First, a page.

Business Overview

Well-established 7-Eleven Store for sale in Bucks County, Pennsylvania grossing over $2 million and netting around $150,000 to the owner. Asking $255,00 plus inventory.

Financial

  • Asking Price: $255,000
  • Cash Flow: $150,000
  • Gross Revenue: $2,010,000
  • EBITDA: N/A
  • FF&E: N/A
  • Inventory: N/A
  • Inventory Included: N/A
  • Established: 1978

Detailed Information

  • Property Owned or Leased:N/A
  • Property Included:N/A
  • Building Square Footage:2,500
  • Lot Size:N/A
  • Total Number of Employees:7
  • Furniture, Fixtures and Equipment:N/A
Established Franchise:

This Business Is An Established Franchise

Additional Info

The venture was established in 1978, making the business 44 years old.

The business has 7 employees and is situated in a building with approx. square footage of 2,500 sq ft.
The property is leased by the business for $1 per Month

Why is the Current Owner Selling The Business?

There are all sorts of reasons people resolve to sell businesses. Nonetheless, the real reason and the one they tell you may be 2 totally different things. As an example, they might say "I have way too many various commitments" or "I am retiring". For many sellers, these factors are valid. But, for some, these might simply be justifications to try to hide the reality of altering demographics, increased competitors, current reduction in incomes, or an array of other reasons. This is why it is really vital that you not depend totally on a seller's word, but rather, make use of the seller's response together with your general due diligence. This will paint an extra sensible picture of the business's current situation.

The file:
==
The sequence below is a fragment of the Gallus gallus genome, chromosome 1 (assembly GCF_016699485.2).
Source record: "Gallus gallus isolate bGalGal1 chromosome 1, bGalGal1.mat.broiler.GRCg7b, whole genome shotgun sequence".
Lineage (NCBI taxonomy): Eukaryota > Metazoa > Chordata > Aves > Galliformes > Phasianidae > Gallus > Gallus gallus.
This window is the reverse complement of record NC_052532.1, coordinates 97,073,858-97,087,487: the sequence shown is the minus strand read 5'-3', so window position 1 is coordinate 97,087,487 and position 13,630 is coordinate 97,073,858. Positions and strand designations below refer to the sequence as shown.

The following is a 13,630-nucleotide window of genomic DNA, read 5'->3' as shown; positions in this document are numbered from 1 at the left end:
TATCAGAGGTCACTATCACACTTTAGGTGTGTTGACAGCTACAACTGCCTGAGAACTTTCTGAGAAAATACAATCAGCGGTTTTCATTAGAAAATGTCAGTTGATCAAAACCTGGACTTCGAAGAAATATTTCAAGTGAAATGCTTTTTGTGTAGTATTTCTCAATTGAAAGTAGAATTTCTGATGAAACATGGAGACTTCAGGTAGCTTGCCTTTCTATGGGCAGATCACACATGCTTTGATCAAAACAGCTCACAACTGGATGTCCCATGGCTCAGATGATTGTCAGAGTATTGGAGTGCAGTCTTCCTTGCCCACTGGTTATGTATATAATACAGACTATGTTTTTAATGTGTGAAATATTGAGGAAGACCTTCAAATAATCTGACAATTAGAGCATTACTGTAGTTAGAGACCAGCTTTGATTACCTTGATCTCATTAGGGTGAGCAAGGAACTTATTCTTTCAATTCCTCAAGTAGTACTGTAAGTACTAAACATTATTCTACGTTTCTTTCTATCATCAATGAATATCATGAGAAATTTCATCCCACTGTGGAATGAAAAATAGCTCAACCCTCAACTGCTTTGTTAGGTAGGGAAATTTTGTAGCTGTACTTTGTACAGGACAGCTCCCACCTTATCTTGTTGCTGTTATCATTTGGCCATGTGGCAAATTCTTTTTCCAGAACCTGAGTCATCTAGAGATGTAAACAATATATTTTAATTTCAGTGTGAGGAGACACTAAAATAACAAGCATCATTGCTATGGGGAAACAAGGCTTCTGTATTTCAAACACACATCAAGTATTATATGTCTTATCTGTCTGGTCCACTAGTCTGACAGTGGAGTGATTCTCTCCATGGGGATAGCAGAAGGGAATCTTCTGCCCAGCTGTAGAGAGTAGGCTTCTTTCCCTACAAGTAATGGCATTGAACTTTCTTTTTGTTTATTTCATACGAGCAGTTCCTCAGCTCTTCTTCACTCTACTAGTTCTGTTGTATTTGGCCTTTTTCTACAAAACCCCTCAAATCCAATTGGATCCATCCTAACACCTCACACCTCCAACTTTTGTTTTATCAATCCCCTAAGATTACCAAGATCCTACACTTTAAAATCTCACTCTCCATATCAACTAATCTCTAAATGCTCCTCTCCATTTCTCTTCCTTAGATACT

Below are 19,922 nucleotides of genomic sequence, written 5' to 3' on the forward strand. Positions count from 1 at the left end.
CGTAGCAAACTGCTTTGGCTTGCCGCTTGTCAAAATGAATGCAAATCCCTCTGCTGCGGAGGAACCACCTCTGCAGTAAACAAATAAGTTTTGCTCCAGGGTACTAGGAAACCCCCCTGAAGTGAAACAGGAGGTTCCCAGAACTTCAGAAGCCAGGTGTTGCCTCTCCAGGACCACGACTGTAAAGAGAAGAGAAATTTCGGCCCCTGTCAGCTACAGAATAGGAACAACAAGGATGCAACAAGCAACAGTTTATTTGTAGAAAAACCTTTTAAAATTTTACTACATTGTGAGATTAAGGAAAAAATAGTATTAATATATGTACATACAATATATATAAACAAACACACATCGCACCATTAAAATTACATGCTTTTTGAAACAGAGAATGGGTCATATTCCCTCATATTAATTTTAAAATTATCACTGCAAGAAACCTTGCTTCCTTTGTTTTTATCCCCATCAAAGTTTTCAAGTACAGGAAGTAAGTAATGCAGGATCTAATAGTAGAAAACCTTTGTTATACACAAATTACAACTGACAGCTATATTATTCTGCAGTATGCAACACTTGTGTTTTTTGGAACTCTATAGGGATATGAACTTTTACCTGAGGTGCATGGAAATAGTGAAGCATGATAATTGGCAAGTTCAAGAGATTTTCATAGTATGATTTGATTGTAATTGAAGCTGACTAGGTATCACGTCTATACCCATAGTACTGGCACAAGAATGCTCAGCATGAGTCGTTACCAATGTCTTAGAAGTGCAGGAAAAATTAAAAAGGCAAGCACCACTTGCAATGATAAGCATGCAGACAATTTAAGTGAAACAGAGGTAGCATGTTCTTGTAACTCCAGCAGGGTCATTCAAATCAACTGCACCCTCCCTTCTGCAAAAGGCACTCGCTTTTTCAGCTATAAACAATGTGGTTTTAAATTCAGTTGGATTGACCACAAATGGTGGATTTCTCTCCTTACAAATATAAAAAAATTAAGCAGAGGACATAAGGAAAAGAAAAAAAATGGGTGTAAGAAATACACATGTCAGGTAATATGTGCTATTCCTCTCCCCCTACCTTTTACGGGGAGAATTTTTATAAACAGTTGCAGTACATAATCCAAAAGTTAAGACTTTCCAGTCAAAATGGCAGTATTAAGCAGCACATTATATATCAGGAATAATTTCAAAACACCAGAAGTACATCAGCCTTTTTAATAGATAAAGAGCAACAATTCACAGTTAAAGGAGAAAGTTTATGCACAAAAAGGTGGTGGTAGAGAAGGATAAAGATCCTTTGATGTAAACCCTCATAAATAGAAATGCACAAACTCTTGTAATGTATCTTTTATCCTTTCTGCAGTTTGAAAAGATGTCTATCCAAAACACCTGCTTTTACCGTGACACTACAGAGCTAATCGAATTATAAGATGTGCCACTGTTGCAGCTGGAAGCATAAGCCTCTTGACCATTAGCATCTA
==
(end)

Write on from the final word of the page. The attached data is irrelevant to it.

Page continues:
Existing Debts and Future Obligations

If the current entity is in debt, which many businesses are, then you will need to consider this when valuating/preparing your offer. Numerous companies take out loans with the purpose of covering items like inventory, payroll, accounts payable, so on and so forth. Keep in mind that in some cases this can suggest that revenue margins are too small. Lots of organisations fall into a revolving door of taking loans as a way to pay back various other loans. In addition to debts, there may likewise be future commitments to take into consideration. There may be an outstanding lease on tools or the structure where the business resides. The business may have existing contracts with suppliers that need to be fulfilled or may result in penalties if canceled early.

Understanding the Customer Base, Competition and Area Demographics

How do operating businesses in the location bring in new customers? Many times, companies have repeat consumers, which form the core of their daily earnings. Certain aspects such as new competitors growing up around the area, roadway building, as well as personnel turnover can influence repeat clients and negatively impact future profits. One vital thing to consider is the area of the business. Is it in a highly trafficked shopping mall, or is it concealed from the highway? Undoubtedly, the more people that see the business often, the greater the possibility to construct a returning consumer base. A last idea is the basic area demographics. Is the business located in a largely inhabited city, or is it located on the outside border of town? Exactly how might the neighborhood mean family income effect future earnings potential?